The rate of economic growth in the U.S. is clearly decelerating from the 3% rate we saw in the second half of 2018 to what looks to be closer to 1.5-2% in 2019. Real wage growth and continued gains in employment are supporting modest growth in real consumer spending, which is the predominant driver of our growth today. The only thing which I see derailing this outlook, outside of an exogenous shock, is a meaningful rise in borrowing costs or a substantial decline in financial asset values.
While the rate of inflation is not accelerating, it is not decelerating either. A continued increase in real wage gains should eventually put upward pressure on prices. We are starting to see a pick-up in commodity price inflation, led by the increase in oil prices. That will put upward pressure on the Consumer Price Index in the months ahead. Gasoline prices are close to increasing on a year-over-year basis for the first time in 12 months.
I don't understand the recent calls for the Federal Reserve to cut interest rates by 50 basis points or resume its policy of quantitative easing. If the economy is doing great, as our political leadership contends, then there should be no reason for additional stimulus. We should continue normalizing monetary policy, which means the Fed should continue reducing the size of its $4 trillion balance sheet.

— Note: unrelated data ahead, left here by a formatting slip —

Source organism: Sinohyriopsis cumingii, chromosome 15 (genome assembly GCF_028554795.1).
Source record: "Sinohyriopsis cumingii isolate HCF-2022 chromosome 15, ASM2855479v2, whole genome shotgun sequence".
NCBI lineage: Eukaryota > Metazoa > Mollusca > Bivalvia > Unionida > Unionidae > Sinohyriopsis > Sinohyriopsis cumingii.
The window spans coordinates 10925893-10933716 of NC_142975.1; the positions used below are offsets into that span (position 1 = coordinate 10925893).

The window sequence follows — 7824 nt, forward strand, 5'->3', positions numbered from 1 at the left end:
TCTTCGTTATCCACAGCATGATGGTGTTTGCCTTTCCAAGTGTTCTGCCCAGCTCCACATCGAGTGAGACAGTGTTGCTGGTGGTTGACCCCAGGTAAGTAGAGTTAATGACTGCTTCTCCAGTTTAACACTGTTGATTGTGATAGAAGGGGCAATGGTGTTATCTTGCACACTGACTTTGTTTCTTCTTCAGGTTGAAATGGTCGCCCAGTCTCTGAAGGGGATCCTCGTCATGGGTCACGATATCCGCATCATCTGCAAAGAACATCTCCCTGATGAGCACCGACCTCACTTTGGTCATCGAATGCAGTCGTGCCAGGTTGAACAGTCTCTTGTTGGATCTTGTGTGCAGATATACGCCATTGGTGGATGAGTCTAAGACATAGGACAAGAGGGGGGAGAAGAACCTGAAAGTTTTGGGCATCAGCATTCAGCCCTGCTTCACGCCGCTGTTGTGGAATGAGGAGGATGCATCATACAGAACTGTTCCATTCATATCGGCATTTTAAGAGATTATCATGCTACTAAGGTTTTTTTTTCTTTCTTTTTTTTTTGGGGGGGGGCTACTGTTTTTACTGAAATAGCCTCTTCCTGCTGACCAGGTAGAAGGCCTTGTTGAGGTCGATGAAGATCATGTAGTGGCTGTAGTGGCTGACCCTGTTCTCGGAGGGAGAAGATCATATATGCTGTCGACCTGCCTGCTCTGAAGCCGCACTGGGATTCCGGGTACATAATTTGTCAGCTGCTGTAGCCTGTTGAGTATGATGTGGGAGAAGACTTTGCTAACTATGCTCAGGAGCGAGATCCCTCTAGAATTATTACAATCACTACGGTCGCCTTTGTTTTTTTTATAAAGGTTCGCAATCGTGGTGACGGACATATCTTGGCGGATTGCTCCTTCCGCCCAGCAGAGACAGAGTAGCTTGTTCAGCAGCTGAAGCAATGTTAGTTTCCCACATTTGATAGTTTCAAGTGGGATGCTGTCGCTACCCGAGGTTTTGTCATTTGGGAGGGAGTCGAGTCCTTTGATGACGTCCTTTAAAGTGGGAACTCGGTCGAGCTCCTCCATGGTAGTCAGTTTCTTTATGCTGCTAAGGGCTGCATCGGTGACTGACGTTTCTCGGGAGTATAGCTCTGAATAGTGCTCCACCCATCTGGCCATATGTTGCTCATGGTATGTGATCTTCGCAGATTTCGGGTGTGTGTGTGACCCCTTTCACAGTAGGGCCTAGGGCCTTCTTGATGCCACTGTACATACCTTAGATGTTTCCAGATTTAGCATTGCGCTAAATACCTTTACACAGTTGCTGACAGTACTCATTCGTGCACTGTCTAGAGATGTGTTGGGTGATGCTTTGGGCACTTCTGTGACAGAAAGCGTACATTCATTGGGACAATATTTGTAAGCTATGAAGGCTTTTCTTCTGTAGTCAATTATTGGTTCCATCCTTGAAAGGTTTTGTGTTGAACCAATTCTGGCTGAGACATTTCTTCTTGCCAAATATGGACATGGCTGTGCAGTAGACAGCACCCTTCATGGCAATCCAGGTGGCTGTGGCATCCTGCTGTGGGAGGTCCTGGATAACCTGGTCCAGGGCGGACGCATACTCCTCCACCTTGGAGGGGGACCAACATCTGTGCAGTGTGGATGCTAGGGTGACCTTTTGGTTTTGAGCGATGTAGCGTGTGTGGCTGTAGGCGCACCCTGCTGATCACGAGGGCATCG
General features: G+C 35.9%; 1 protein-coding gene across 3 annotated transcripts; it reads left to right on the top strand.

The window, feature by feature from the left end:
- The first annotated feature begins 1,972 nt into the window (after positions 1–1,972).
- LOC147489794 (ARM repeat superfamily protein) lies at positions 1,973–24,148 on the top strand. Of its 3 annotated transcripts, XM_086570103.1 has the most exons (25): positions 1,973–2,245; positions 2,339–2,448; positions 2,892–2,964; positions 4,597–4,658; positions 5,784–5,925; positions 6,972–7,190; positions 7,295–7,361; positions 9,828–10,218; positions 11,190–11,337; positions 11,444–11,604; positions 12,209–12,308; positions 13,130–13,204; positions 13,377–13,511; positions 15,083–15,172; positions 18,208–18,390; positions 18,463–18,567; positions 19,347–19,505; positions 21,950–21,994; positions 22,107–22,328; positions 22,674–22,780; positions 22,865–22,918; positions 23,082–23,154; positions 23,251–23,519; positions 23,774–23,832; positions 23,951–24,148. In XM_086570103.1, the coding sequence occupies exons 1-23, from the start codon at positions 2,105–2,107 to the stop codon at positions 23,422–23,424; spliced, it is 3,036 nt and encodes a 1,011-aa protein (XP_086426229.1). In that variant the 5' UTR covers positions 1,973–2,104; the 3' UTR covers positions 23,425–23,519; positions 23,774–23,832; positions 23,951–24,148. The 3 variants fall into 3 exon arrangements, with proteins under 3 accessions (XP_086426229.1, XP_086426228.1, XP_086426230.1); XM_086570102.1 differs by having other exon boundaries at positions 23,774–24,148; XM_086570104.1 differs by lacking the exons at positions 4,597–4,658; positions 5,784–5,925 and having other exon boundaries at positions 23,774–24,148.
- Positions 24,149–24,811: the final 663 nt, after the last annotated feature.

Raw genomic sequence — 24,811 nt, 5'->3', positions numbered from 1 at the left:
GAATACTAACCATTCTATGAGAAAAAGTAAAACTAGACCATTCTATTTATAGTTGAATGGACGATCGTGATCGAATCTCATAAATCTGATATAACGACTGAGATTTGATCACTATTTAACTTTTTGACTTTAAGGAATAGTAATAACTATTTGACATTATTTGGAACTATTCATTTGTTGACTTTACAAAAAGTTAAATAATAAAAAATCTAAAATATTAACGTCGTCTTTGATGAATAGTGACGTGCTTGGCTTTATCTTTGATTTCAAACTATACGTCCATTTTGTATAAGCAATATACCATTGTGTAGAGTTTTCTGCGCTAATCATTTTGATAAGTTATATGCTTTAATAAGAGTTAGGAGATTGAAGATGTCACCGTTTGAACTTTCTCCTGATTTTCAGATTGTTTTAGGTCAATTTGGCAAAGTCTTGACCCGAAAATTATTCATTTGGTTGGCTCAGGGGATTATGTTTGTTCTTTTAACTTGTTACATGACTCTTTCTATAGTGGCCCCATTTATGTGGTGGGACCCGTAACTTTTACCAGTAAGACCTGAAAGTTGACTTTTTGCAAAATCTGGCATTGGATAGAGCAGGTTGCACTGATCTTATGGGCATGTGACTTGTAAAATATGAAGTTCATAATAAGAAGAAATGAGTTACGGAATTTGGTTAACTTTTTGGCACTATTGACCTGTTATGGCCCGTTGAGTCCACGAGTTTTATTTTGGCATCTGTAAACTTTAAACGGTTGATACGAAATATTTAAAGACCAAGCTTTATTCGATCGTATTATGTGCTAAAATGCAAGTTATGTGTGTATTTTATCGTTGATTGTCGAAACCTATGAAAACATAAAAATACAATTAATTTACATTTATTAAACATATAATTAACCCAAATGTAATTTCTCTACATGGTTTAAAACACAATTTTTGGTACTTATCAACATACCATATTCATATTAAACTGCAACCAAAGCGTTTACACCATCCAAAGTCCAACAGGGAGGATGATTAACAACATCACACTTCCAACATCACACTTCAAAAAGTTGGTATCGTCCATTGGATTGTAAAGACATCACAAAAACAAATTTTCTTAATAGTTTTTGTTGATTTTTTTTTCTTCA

The reality is that the economy isn't doing that great, because its growth is debt dependent. The Fed is extremely concerned that if it withdraws too much liquidity or allows financial conditions to tighten modestly, our debt-induced growth will come to screeching halt.
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Additional disclosure: Lawrence Fuller is the Managing Director of Fuller Asset Management, a Registered Investment Adviser. This post is for informational purposes only. There are risks involved with investing including loss of principal. Lawrence Fuller makes no explicit or implicit guarantee with respect to performance or the outcome of any investment or projections made by him or Fuller Asset Management. There is no guarantee that the goals of the strategies discussed by will be met. Information or opinions expressed may change without notice, and should not be considered recommendations to buy or sell any particular security.